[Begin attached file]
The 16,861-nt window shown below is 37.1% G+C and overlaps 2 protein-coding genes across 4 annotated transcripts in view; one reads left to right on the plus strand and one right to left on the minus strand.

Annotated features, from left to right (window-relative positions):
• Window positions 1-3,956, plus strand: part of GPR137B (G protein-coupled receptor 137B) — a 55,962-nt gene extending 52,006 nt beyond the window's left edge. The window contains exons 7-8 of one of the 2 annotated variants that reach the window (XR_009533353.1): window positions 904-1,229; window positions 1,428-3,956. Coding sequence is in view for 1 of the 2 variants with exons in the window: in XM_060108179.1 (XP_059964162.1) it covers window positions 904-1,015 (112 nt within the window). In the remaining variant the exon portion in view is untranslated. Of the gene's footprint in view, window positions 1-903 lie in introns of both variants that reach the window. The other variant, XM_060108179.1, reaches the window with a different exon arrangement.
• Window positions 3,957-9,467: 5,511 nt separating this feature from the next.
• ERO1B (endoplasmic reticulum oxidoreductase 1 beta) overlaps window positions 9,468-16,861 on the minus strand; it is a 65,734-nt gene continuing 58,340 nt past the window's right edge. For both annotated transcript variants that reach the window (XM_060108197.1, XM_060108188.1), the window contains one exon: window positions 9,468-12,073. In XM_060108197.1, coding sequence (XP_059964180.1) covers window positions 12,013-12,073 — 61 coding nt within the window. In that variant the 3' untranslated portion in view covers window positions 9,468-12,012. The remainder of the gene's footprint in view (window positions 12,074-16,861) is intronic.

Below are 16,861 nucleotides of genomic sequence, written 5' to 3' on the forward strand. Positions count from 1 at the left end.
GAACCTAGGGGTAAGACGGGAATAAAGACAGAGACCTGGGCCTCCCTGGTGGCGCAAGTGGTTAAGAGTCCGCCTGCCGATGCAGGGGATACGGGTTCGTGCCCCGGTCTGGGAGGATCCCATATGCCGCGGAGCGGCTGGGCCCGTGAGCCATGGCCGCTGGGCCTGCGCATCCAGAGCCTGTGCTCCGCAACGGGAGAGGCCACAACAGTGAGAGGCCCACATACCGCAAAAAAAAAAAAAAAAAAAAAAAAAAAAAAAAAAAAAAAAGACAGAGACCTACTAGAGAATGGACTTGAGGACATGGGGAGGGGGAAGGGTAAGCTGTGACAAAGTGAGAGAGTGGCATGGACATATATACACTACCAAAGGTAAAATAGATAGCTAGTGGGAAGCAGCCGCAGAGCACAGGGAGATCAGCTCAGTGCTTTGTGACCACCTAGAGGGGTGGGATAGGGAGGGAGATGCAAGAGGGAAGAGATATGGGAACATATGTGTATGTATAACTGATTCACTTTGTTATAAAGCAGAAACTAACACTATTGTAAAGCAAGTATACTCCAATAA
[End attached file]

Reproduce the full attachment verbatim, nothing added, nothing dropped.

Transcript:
The 16,861-nt window shown below is 37.1% G+C and overlaps 2 protein-coding genes across 4 annotated transcripts in view; one reads left to right on the plus strand and one right to left on the minus strand.

Annotated features, from left to right (window-relative positions):
• Window positions 1-3,956, plus strand: part of GPR137B (G protein-coupled receptor 137B) — a 55,962-nt gene extending 52,006 nt beyond the window's left edge. The window contains exons 7-8 of one of the 2 annotated variants that reach the window (XR_009533353.1): window positions 904-1,229; window positions 1,428-3,956. Coding sequence is in view for 1 of the 2 variants with exons in the window: in XM_060108179.1 (XP_059964162.1) it covers window positions 904-1,015 (112 nt within the window). In the remaining variant the exon portion in view is untranslated. Of the gene's footprint in view, window positions 1-903 lie in introns of both variants that reach the window. The other variant, XM_060108179.1, reaches the window with a different exon arrangement.
• Window positions 3,957-9,467: 5,511 nt separating this feature from the next.
• ERO1B (endoplasmic reticulum oxidoreductase 1 beta) overlaps window positions 9,468-16,861 on the minus strand; it is a 65,734-nt gene continuing 58,340 nt past the window's right edge. For both annotated transcript variants that reach the window (XM_060108197.1, XM_060108188.1), the window contains one exon: window positions 9,468-12,073. In XM_060108197.1, coding sequence (XP_059964180.1) covers window positions 12,013-12,073 — 61 coding nt within the window. In that variant the 3' untranslated portion in view covers window positions 9,468-12,012. The remainder of the gene's footprint in view (window positions 12,074-16,861) is intronic.

Below are 16,861 nucleotides of genomic sequence, written 5' to 3' on the forward strand. Positions count from 1 at the left end.
GAACCTAGGGGTAAGACGGGAATAAAGACAGAGACCTGGGCCTCCCTGGTGGCGCAAGTGGTTAAGAGTCCGCCTGCCGATGCAGGGGATACGGGTTCGTGCCCCGGTCTGGGAGGATCCCATATGCCGCGGAGCGGCTGGGCCCGTGAGCCATGGCCGCTGGGCCTGCGCATCCAGAGCCTGTGCTCCGCAACGGGAGAGGCCACAACAGTGAGAGGCCCACATACCGCAAAAAAAAAAAAAAAAAAAAAAAAAAAAAAAAAAAAAAAAGACAGAGACCTACTAGAGAATGGACTTGAGGACATGGGGAGGGGGAAGGGTAAGCTGTGACAAAGTGAGAGAGTGGCATGGACATATATACACTACCAAAGGTAAAATAGATAGCTAGTGGGAAGCAGCCGCAGAGCACAGGGAGATCAGCTCAGTGCTTTGTGACCACCTAGAGGGGTGGGATAGGGAGGGAGATGCAAGAGGGAAGAGATATGGGAACATATGTGTATGTATAACTGATTCACTTTGTTATAAAGCAGAAACTAACACTATTGTAAAGCAAGTATACTCCAATAA